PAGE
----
Project realized within the program of promotion of the touristic heritage: Destination: Bucharest, carried out by the Bucharest City Hall through the Monuments and Tourist Heritage Administration.

EXCLUSIV  The churches with soul from the Historical Center of Bucharest

Stavropoleus Church DC News Archive
Stavropoleus Church DC News Archive

We started the travel, following the footsteps of tourists who visit the center of the capital, in a September day, when the sun brings a golden light among the old buildings.

The Historical Center is conquered by the tourists who have just left behind the Manuc Inn and enter with some kind of timidity on the cobbled street that leads to Curtea Veche (the Old Court). Here, the Church „Buna Vestire” - also known as the Old Court Church, has been waiting for us for almost five centuries. It is the first church in Bucharest, founded of the ruler Mircea Ciobanul, during his first reign, between 1545 and 1554. Today, the church of the former royal court watches the famous Lipscani street, telling the travelers the stories of the rulers of the Romanian Country who were crowned under its dome, for two centuries.

The Church of the Good News watches Lipscani street Archive DC News

"The Church bears sign of „Buna Vestire” and Saint Anthony's. The imposing building amazes by the architectural style influenced by the church of the Cozia Monastery - the same serrated plan of Serbian type, with the pronaos almost in squared form, with large windows on the north and south facades, covered with a cylindrical vault. The „nave” supports through the arch the tower seated on a circular drum inside, having 12 sides on the outside. Look at the vaulted tower, with its spherical cap", explains George, one of the guides who reveals to the tourists the mysteries hidden among the old walls of the buildings in the Historical Center.

Visitors walk in the secular place of worship with great care, almost holding their breath, so as not to disturb the shadows of the great people who have written the history of these places, through their deeds and whose names are linked to this church that still receives its believers today. The passage between pronaos and naos is made under a double arch. The guide explains why the altar has two "absidioles" that flank it: "proscomidia" and "diaconicon". And why the place has no porch anymore. "For the first time in the construction of the church, the buttress was used in the Romanian Country, being of Moldavian influence, influence attributed to the wife of the founder, Mrs. Chiajna, the daughter of the ruler Petru Rares, from Moldavia. The architectural innovations represent a progress for „Țara Românească” (the Romanian Country) -, since that time. The church, as you can see it now, was built on the site of another older one, which was made of wood, and served as a chapel for the Royal Court, being a copy of Cozia Monastery. On the outside of the walls you can see layers of apparent brick. The old painting was made under the rule of Peter the Younger, but it was not preserved. Also the original piety of the church had disappeared and the one which was preserved was added by Serban Cantacuzino, in 1715, when the painting was redone, adding, at the entrance, that beautiful stone frame, carved in Renaissance style”, explains George, our guide from the Old Center. Everyone's eyes are full of admiration. People avoid talking and they are not even photographing, as if not to disturb the old church, which is not only a building with a rich history, but has also a soul ...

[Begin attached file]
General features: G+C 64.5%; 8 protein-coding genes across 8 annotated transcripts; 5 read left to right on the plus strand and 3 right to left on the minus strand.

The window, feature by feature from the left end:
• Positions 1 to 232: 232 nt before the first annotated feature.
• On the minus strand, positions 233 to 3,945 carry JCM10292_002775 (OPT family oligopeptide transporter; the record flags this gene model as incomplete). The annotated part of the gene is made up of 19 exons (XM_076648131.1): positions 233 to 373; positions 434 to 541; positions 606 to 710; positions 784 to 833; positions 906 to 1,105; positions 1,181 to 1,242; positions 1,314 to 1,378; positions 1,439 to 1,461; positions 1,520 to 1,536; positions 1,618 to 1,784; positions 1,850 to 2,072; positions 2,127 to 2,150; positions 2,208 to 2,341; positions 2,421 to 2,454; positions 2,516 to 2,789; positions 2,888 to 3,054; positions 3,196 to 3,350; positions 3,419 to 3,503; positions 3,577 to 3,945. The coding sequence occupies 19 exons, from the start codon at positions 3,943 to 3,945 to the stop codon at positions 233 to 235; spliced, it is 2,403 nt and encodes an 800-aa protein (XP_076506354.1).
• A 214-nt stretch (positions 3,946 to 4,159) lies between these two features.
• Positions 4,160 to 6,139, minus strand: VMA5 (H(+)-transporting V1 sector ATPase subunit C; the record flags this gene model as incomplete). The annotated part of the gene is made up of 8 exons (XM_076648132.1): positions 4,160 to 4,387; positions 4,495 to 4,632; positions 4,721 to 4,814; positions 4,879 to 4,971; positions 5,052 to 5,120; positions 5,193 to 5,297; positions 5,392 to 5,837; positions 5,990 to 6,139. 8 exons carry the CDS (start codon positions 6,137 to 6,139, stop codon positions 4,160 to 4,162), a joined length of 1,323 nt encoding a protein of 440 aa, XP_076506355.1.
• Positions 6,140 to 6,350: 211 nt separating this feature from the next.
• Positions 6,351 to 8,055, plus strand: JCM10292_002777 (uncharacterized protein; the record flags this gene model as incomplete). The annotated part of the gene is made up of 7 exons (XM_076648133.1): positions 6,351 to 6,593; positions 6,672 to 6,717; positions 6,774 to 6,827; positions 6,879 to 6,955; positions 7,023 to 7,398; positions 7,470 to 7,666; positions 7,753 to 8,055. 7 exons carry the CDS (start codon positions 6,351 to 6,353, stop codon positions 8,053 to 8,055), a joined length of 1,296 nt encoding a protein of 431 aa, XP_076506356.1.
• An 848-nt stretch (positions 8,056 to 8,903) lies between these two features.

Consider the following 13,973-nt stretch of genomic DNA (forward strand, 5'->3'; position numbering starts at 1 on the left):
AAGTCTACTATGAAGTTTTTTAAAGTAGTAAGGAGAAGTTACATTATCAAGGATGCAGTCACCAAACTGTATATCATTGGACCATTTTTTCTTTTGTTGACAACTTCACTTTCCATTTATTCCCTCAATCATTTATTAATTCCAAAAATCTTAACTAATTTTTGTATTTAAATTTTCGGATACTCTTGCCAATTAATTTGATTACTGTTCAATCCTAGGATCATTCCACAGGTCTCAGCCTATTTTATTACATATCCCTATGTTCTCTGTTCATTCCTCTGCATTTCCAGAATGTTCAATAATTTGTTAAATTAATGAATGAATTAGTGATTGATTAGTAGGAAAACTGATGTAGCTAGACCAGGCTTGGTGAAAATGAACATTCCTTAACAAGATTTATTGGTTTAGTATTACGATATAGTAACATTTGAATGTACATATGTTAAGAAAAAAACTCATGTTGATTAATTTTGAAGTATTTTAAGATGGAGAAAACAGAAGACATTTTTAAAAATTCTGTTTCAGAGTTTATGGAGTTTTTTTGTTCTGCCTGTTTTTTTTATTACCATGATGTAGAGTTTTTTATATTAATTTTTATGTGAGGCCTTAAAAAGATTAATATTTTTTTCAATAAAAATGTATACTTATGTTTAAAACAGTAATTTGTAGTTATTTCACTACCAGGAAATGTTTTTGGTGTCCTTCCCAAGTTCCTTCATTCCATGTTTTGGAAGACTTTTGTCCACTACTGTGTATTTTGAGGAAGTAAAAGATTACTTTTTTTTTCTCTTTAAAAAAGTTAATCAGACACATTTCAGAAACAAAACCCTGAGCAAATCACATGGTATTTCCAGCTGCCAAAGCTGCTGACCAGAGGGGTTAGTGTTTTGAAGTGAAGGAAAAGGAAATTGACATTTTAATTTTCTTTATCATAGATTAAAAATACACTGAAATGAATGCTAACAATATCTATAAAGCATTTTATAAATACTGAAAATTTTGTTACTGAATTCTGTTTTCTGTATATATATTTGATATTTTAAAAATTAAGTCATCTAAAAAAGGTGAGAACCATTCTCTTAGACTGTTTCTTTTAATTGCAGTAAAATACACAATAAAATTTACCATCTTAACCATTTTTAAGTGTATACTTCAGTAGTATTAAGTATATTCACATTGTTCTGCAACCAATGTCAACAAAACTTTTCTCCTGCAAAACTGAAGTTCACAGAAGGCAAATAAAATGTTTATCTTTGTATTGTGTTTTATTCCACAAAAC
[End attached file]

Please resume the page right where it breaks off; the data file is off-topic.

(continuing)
In the footsteps of the abbot Ioanichie and his church


From here, in silence, after about 20 minutes, we exit back on the French Street, and the guide tells us that we'll go to another famous church in this area: Stavropoleos. But first, we stop at the Old Court, which some of the tourists photograph with interest. Our guide tells us, in short, the story of the ruins in the old center of the Capital: “It is the first royal court in Bucharest, which functioned until 1718, when it was destroyed by a powerful fire, which devastated the entire city. It was severely damaged after the earthquake of 1738. The Royal Court was formed by the Voievodal Palace, the church you just saw, houses with reception halls, royal chancery, stables and gardens. Most historians claim that it was founded by the ruler of the Romanian Country, Mircea cel Bătrân (Mircea the Old one), the grandfather of Vlad Țepeș, at the end of the 14th century - the beginning of the 15th century. What you can see now are the ruins of the Voievodal Palace, a protected archaeological site, and inside there is the Old Court Museum”.